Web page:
Strategic infrastructure, housing, water and nuclear

These plans will support a Scotland that is well connected, resilient and successful. Encouraging investment in innovation that leads to modern infrastructure a strong economy is built on while ensuring that development is compliant with environmental legislation. With around 80% of Scotland’s current housing stock planned to be in use by 2050, delivering home improvements which use materials sourced from a responsible supply chain and which improve environmental performance will be key.

Across the strategic infrastructure (transport and utilities), housing, water supply and waste water the management of waste is a common area of non-compliance and this plan sets out how SEPA will tackle this, and other compliance issues. The agency recognises that to achieve beyond compliance behaviour success will come from working closely with the other regulators and agencies in these sectors and harnessing the influence it has in the boardroom as well as day to day regulation.

SEPA regulates the nuclear power generation and decommissioning sector for its radioactive substances activities involving the management of radioactive waste. Nuclear power continues to play a key role in providing low-carbon energy. The sector has a good record of compliance across all the regimes SEPA regulates it under, and in 2017 achieved 100% compliance. SEPA commits in the plan to continue to have experienced staff to continue to regulate the sector and support continued high levels of compliance.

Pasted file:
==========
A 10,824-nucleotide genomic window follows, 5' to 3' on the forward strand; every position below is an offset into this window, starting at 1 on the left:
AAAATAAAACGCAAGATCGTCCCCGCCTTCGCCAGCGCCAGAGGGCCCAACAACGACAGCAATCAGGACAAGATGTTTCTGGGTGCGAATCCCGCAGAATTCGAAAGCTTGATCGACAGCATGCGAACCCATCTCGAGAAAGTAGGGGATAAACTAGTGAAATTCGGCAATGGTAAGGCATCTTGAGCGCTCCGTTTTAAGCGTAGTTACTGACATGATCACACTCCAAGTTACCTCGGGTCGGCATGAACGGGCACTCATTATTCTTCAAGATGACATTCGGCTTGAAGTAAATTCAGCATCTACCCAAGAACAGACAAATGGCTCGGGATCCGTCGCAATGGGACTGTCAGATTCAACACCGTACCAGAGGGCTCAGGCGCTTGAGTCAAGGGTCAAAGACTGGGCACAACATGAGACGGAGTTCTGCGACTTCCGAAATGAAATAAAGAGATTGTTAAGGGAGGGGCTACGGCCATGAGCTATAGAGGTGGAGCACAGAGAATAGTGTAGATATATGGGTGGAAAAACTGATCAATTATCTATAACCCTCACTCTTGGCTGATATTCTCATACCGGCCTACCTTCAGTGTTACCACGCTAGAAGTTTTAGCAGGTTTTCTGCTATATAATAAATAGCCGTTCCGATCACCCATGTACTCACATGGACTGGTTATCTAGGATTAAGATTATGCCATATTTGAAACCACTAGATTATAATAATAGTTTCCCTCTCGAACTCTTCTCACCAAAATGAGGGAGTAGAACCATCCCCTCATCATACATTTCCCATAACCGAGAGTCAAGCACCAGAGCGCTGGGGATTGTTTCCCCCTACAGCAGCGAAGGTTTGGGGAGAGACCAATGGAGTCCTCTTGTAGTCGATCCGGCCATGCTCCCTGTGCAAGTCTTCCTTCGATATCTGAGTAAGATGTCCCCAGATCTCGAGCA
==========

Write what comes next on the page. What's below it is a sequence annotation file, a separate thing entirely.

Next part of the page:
Manufacturing

The chemicals manufacturing plans focuses on chemical and biochemical manufacturing in Scotland, from base chemical manufacture to the formulation and packaging of final products. The operation and development of chemicals manufacturing sites within larger industrial complexes, close to communities, needs to be managed so as not to harm those communities. Key issues contributing to non-compliance in 2017 were due to noise issues associated with unplanned flaring events, and associated operation and maintenance of plant due to noise and vibration issues.

Although the sector is broadly compliant, due to the nature of operations, potential impacts of any compliance issues are significant. SEPA is determined to assist the Scottish chemicals manufacturing sector to be a world-leader in producing products that serve the needs of society in ways that further drive down environment impact that also negatively impacts the communities around sites.

The leather plan also focuses on the manufacturing sector of our economy and builds innovative processes that the Scottish leather sector has already developed. It aims to improve environmental performance throughout the supply chain. Through investment activities, the sector has almost achieved excellent at all sites so the sector plan focused on unlocking beyond compliance behaviours that will realise the benefits of the circular economy and low resource use,

Beyond compliance will be sought through the use of materials, transport, energy, air quality, water use and social responsibility. Normal 0 false false false EN-US X-NONE X-NONE